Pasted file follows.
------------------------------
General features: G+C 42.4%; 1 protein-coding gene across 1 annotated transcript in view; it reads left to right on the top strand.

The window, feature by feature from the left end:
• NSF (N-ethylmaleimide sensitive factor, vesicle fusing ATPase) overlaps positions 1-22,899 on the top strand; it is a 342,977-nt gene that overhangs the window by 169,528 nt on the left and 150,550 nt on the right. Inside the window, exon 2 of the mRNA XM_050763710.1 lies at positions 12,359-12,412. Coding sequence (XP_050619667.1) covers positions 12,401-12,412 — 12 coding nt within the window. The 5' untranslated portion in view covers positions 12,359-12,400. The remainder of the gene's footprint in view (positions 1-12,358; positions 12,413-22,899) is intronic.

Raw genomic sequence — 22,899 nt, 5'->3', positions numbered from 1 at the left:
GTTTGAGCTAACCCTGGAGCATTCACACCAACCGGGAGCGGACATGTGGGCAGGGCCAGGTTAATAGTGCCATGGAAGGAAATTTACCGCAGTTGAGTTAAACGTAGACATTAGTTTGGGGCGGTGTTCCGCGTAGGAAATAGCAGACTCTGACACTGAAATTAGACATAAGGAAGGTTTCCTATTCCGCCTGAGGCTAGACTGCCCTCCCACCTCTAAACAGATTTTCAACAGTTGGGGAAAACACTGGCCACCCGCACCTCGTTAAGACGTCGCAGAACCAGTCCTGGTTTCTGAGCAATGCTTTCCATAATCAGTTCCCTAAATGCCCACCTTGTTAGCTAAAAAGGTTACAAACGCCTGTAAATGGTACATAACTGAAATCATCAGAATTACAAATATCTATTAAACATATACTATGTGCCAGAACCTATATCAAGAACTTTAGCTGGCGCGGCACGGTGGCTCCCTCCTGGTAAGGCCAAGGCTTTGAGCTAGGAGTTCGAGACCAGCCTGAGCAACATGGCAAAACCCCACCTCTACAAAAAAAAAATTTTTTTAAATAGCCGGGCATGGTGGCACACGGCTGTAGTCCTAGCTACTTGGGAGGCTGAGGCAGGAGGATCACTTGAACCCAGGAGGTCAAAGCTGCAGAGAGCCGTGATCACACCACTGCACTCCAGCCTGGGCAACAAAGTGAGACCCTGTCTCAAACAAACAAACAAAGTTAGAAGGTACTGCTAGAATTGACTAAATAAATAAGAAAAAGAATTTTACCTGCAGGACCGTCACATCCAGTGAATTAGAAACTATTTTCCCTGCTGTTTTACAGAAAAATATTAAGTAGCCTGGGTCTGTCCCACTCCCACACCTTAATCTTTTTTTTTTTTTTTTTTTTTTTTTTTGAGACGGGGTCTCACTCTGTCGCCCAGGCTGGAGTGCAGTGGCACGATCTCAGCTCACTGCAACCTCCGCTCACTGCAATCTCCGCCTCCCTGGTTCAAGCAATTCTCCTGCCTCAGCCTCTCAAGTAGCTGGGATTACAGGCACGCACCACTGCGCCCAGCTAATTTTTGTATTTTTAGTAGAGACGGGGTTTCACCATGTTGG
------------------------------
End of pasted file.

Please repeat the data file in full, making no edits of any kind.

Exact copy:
General features: G+C 42.4%; 1 protein-coding gene across 1 annotated transcript in view; it reads left to right on the top strand.

The window, feature by feature from the left end:
• NSF (N-ethylmaleimide sensitive factor, vesicle fusing ATPase) overlaps positions 1-22,899 on the top strand; it is a 342,977-nt gene that overhangs the window by 169,528 nt on the left and 150,550 nt on the right. Inside the window, exon 2 of the mRNA XM_050763710.1 lies at positions 12,359-12,412. Coding sequence (XP_050619667.1) covers positions 12,401-12,412 — 12 coding nt within the window. The 5' untranslated portion in view covers positions 12,359-12,400. The remainder of the gene's footprint in view (positions 1-12,358; positions 12,413-22,899) is intronic.

Raw genomic sequence — 22,899 nt, 5'->3', positions numbered from 1 at the left:
GTTTGAGCTAACCCTGGAGCATTCACACCAACCGGGAGCGGACATGTGGGCAGGGCCAGGTTAATAGTGCCATGGAAGGAAATTTACCGCAGTTGAGTTAAACGTAGACATTAGTTTGGGGCGGTGTTCCGCGTAGGAAATAGCAGACTCTGACACTGAAATTAGACATAAGGAAGGTTTCCTATTCCGCCTGAGGCTAGACTGCCCTCCCACCTCTAAACAGATTTTCAACAGTTGGGGAAAACACTGGCCACCCGCACCTCGTTAAGACGTCGCAGAACCAGTCCTGGTTTCTGAGCAATGCTTTCCATAATCAGTTCCCTAAATGCCCACCTTGTTAGCTAAAAAGGTTACAAACGCCTGTAAATGGTACATAACTGAAATCATCAGAATTACAAATATCTATTAAACATATACTATGTGCCAGAACCTATATCAAGAACTTTAGCTGGCGCGGCACGGTGGCTCCCTCCTGGTAAGGCCAAGGCTTTGAGCTAGGAGTTCGAGACCAGCCTGAGCAACATGGCAAAACCCCACCTCTACAAAAAAAAAATTTTTTTAAATAGCCGGGCATGGTGGCACACGGCTGTAGTCCTAGCTACTTGGGAGGCTGAGGCAGGAGGATCACTTGAACCCAGGAGGTCAAAGCTGCAGAGAGCCGTGATCACACCACTGCACTCCAGCCTGGGCAACAAAGTGAGACCCTGTCTCAAACAAACAAACAAAGTTAGAAGGTACTGCTAGAATTGACTAAATAAATAAGAAAAAGAATTTTACCTGCAGGACCGTCACATCCAGTGAATTAGAAACTATTTTCCCTGCTGTTTTACAGAAAAATATTAAGTAGCCTGGGTCTGTCCCACTCCCACACCTTAATCTTTTTTTTTTTTTTTTTTTTTTTTTTTGAGACGGGGTCTCACTCTGTCGCCCAGGCTGGAGTGCAGTGGCACGATCTCAGCTCACTGCAACCTCCGCTCACTGCAATCTCCGCCTCCCTGGTTCAAGCAATTCTCCTGCCTCAGCCTCTCAAGTAGCTGGGATTACAGGCACGCACCACTGCGCCCAGCTAATTTTTGTATTTTTAGTAGAGACGGGGTTTCACCATGTTGG